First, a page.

A Mixed Social Media Bag

online repBy now, hiring managers know the potential perils of turning to social networking sites to research job candidates.

A recent survey, however, not only finds more companies using social media to help inform hiring decisions, but suggests some job seekers have yet to figure out their social media profiles can hinder as well as help their employment chances.

In an online poll of more than 2,100 hiring managers and HR professionals, conducted by Harris Interactive for CareerBuilder, 39 percent of respondents reported using social networking sites to research job candidates, up from 37 percent in 2012.

A small increase, to be sure, but consider that only 19 percent of hiring managers said their social media searches turned up information that made candidates more attractive or helped them earn job offers. Among these respondents, the most common positive nuggets they have uncovered include:

• Candidate conveyed a professional image (57 percent);

• Got a good feel for candidate’s personality (50 percent);

• Candidate was well-rounded and showed a wide range of interests (50 percent); and

• Background information supported candidate’s professional qualifications (49 percent).

Still, many employers found their share of social media content that helped take an applicant out of contention, such as:

• Provocative or inappropriate photos or information (50 percent);

• Information about a candidate drinking or using drugs (48 percent);

• Negative comments directed toward a former employer (33 percent); and

• Content that indicated poor communication skills (30 percent).

On one hand, “employers are using all the tools available to them to assure they make the correct hiring decision, and the use of social media continues to grow,” said Rosemary Haefner, vice president of human resources at CareerBuilder, in a statement.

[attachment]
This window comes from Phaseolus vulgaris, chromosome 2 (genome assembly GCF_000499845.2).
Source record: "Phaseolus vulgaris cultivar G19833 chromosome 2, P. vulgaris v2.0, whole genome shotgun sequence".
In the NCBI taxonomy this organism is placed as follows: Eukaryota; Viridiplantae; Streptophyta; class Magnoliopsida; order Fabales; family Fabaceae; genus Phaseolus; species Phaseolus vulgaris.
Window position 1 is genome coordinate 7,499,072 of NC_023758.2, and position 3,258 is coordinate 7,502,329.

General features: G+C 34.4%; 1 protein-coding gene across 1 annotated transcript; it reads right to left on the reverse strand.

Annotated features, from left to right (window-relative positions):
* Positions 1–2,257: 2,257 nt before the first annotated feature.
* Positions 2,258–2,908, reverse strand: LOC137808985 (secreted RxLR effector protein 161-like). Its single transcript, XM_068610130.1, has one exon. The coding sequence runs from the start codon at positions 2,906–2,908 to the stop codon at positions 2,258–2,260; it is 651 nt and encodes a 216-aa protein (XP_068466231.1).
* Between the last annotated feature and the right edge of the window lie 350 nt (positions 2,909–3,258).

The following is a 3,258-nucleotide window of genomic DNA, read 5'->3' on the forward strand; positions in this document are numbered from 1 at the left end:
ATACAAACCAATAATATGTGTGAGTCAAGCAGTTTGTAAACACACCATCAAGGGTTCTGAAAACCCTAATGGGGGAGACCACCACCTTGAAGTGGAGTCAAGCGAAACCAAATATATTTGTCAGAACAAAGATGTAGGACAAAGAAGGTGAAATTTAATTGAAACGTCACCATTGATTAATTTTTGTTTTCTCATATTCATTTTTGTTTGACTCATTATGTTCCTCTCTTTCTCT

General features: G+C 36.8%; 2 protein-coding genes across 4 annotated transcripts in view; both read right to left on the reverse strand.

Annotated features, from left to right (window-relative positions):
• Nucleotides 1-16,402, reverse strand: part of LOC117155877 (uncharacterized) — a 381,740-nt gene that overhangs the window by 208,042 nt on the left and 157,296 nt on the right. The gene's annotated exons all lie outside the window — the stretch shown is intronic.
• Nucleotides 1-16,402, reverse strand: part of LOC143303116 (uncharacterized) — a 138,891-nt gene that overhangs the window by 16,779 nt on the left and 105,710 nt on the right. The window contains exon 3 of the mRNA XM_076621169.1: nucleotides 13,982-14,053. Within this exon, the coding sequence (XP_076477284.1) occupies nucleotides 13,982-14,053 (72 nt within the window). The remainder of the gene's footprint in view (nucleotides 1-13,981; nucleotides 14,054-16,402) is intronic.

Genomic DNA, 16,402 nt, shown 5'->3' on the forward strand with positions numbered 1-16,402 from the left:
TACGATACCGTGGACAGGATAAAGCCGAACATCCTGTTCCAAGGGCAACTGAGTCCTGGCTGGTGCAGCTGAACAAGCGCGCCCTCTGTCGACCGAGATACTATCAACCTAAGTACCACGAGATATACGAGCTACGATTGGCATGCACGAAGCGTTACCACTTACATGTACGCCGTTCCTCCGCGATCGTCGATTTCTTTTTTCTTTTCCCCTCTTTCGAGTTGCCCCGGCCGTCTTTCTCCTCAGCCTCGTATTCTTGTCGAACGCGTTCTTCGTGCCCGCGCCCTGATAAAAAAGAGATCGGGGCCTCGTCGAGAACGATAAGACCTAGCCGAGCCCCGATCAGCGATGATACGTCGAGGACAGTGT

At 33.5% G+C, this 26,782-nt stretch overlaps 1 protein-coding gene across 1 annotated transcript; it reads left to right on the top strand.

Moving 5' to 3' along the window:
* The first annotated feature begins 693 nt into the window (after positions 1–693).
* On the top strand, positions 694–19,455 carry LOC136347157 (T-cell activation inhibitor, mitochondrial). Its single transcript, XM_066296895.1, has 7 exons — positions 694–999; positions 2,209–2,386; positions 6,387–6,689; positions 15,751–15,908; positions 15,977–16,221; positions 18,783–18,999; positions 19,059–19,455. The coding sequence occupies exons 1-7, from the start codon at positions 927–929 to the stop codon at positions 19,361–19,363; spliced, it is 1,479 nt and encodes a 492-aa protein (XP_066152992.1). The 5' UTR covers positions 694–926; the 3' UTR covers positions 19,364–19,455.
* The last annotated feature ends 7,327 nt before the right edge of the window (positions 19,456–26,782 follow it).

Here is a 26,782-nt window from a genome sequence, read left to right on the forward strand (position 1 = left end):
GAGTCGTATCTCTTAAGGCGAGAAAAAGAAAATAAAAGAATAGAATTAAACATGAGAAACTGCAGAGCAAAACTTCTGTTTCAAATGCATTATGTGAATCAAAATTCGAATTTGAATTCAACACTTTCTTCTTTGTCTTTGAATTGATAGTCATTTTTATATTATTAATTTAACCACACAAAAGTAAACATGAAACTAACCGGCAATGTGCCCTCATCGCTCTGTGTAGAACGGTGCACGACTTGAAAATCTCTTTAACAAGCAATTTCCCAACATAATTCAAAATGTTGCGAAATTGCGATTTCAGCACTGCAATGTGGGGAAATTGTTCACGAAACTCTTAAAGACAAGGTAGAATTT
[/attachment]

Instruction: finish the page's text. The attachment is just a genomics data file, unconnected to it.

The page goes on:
“At the same time,” she cautioned, “hiring managers and human resource departments must carefully consider how to use information obtained from social media and whether it is relevant to a candidate’s qualifications.”

The Elevator Speech, Social-Media Style

online repSucceeding in the social-media space requires an ability to communicate in short, fast and succinct bursts.

If you want to be a digital media manager at Pizza Hut, you’d better be able to adopt this straight-to-the-point, social-media mindset right out of the gate.

Representatives from the Plano, Texas-based restaurant chain descended on Austin’s annual South by Southwest music festival this past weekend, to seek out and interview job candidates for the aforementioned position.

Lots of candidates, apparently: Each interviewee was to be given just 140 seconds (an homage to Twitter’s 140-character limit) to sum up their social-media bona fides, and convince the organization he or she has the goods.

One of the people they’ll need to convince is Caroline Masullo, Pizza Hut’s director of digital and social media. Masullo, who conducted interviews at the SXSW site for four hours on Sunday, explained the rationale behind the 140-second interview to Bloomberg Businessweek:

We need this person to be super-knowledgeable in the social space. They need to be able to communicate with our consumers in fun, quick, concise ways. … We need someone who knows who they are, what they are looking for, someone who’s super-passionate, quick on their feet, able to communicate clearly in a short amount of time.”

Candidates were also asked to bring only their IDs and smartphones, the latter of which would be used for a quick review of the applicant’s LinkedIn profile during the interview.

Ultimately, the 140-second interview is “like an elevator [pitch],” Masullo told Businessweek. “Tell me in 140 seconds why you think you should be the next manager of … . ”

Pizza Hut, which will conduct another lightning round of interviews via Google+ on March 14, is already being lauded for its unique strategy in finding sharp, quick-witted candidates; a tactic that Masullo hopes will net the company someone “on the cutting edge of the social space” that will “keep us at the forefront” of said space.

Time will tell if they find that someone, but you have to give Pizza Hut some credit for taking a novel approach. Just do it quickly.